My anticipation for this film was twice that of any other summer blockbuster, as I had to wait an extra six months for it to come out in Japan. And you know what? It wasn’t worth the wait. I’m sorry, but this was just a standard cop movie with a few neat sci-fi twists. We’ve seen the whole angst-ridden cop thing. We’ve seen the wrongly accused man on the run from the law. This was mostly stuff we’ve all seen before. Granted, the sci-fi twists were really cool. (Do you want retinal scanners all over the place, tracking your every movement? Thought not.) But, it wasn’t enough. This is just a run-of-the-mill cop movie/murder mystery. C’mon, Spielberg and Cruise. I was expecting a whole lot more.

2.5 Nibs


Directed by M. Night Shymalyn

Starring Mel Gibson, Joaquin Phoenix, Rory Culkin, and a cute little girl.

When I was a kid, there was this headline-making UFO incident in Australia. Reportedly, a UFO picked up a car, carried it for a mile or so, and then dropped it. Accompanying the article were pictures of the burnt car (the UFO burned its rooftop) and the passenger’s accounts of hearing strange voices while this was going on. That began my fascination with UFO lore. I began reading every book I could on aliens, could tell you what aliens look like, and differentiate between close encounters of the second and third kind. Of course, being only 9 years old at the time, this gave me some pretty freaky nightmares about aliens outside my door. But, I grew up, slowly the fascination faded to a mild interest, and shows like The X-Files desensitized what was left. So, naturally, I thought that Signs would be a pretty good movie, seeing as to how it was from the guy who did The Sixth Sense and Unbreakable, and loved both those films.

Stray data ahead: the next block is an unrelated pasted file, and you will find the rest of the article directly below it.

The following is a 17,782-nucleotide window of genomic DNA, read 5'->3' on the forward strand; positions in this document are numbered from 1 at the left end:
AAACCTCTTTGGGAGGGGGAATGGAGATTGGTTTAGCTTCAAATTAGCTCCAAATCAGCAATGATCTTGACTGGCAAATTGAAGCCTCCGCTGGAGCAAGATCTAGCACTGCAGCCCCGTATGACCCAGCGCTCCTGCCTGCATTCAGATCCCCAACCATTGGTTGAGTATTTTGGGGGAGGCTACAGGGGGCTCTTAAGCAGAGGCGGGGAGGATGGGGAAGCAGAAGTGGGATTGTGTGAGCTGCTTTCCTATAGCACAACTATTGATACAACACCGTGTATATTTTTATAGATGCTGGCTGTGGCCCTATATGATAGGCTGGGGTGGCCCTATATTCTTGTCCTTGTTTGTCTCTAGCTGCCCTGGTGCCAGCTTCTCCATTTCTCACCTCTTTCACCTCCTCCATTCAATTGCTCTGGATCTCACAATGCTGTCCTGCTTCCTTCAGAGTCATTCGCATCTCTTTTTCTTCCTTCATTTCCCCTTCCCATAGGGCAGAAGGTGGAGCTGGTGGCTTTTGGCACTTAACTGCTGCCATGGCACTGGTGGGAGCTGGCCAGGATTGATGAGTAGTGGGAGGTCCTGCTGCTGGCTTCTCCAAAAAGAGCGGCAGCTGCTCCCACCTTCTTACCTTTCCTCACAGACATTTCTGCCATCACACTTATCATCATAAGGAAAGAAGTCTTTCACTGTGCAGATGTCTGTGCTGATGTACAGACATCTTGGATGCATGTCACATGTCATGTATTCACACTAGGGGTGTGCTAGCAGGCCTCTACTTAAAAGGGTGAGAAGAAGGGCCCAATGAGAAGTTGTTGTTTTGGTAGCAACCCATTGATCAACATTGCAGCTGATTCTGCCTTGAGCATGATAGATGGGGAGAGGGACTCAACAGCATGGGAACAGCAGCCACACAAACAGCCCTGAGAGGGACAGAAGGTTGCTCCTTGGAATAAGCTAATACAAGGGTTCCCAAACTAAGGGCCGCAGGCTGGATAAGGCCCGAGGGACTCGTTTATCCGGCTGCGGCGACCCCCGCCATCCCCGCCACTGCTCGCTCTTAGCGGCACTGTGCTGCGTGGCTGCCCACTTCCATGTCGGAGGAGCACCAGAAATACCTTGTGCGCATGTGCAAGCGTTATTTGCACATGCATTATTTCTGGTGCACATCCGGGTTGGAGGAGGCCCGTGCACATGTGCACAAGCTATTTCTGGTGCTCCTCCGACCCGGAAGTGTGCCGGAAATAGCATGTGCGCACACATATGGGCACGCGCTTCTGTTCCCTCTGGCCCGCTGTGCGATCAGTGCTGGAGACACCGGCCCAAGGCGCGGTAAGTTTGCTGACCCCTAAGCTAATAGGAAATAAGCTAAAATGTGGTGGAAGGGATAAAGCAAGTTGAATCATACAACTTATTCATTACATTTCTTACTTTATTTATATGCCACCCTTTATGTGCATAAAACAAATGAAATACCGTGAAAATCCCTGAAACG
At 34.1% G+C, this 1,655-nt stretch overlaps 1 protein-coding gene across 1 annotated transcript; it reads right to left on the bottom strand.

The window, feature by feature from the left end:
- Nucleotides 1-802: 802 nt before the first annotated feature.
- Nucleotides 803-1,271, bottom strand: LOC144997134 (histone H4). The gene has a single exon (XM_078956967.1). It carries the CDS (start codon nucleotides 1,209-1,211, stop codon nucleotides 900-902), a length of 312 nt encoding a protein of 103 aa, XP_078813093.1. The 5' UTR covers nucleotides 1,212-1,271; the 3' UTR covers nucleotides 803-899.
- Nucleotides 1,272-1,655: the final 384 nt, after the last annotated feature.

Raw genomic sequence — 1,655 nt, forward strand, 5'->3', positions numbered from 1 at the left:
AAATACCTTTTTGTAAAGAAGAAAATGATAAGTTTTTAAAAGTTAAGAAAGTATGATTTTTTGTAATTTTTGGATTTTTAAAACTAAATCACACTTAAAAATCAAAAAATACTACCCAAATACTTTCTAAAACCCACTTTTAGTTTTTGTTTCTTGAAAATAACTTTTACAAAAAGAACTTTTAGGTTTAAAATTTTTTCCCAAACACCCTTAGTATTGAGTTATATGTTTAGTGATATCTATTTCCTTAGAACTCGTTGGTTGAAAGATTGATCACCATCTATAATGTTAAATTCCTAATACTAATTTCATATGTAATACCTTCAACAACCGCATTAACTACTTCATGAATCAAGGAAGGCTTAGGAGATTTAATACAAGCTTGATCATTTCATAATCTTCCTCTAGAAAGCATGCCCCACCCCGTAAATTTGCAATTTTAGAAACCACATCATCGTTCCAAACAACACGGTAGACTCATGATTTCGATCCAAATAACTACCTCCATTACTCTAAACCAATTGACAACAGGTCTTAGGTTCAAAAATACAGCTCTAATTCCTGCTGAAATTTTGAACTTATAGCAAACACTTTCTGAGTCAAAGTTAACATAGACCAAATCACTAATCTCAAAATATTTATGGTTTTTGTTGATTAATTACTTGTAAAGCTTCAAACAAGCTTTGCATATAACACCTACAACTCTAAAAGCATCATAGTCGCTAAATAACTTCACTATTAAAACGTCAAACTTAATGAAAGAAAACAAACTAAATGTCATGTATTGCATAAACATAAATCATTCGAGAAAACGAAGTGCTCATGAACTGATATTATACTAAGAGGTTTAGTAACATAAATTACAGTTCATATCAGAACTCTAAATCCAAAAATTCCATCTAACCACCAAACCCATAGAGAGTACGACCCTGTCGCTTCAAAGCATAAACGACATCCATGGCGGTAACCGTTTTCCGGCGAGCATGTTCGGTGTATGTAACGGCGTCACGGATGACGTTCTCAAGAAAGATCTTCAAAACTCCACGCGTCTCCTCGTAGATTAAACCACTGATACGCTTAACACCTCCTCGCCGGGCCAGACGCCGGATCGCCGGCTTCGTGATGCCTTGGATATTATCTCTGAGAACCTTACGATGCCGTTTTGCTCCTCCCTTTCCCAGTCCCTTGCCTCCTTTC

Mel Gibson plays a corn farmer in a small Pennsylvania farm. Well, he wasn’t always a farmer. He used to be the town’s priest, but when his wife was killed in a car accident, he began to believe that there is no God. His brother (Phoenix) gave up a rising baseball career to come home and help out Gibson with the farm and his kids (Macaulay Culkin’s little brother and the cute little girl). Gibson has had it rough. He’s growing emotionally distant and is overprotective of his children. Then, one day, he discovers a crop circle in his corn field. The local authorities are perplexed, but soon, it’s not too long before circles are sighted all over the globe and strange lights are hovering over every major city. But, back at the Gibson ranch, things get even stranger when the animals start sensing danger, strange voices are heard over an old baby monitor, and there’s something in the corn fields at night. It then becomes painfully obvious: the aliens are here, they’re mean, and the Gibson farm is going to be the front line in the invasion. Can Gibson and his family protect their home from the alien invaders? Will he rediscover his faith?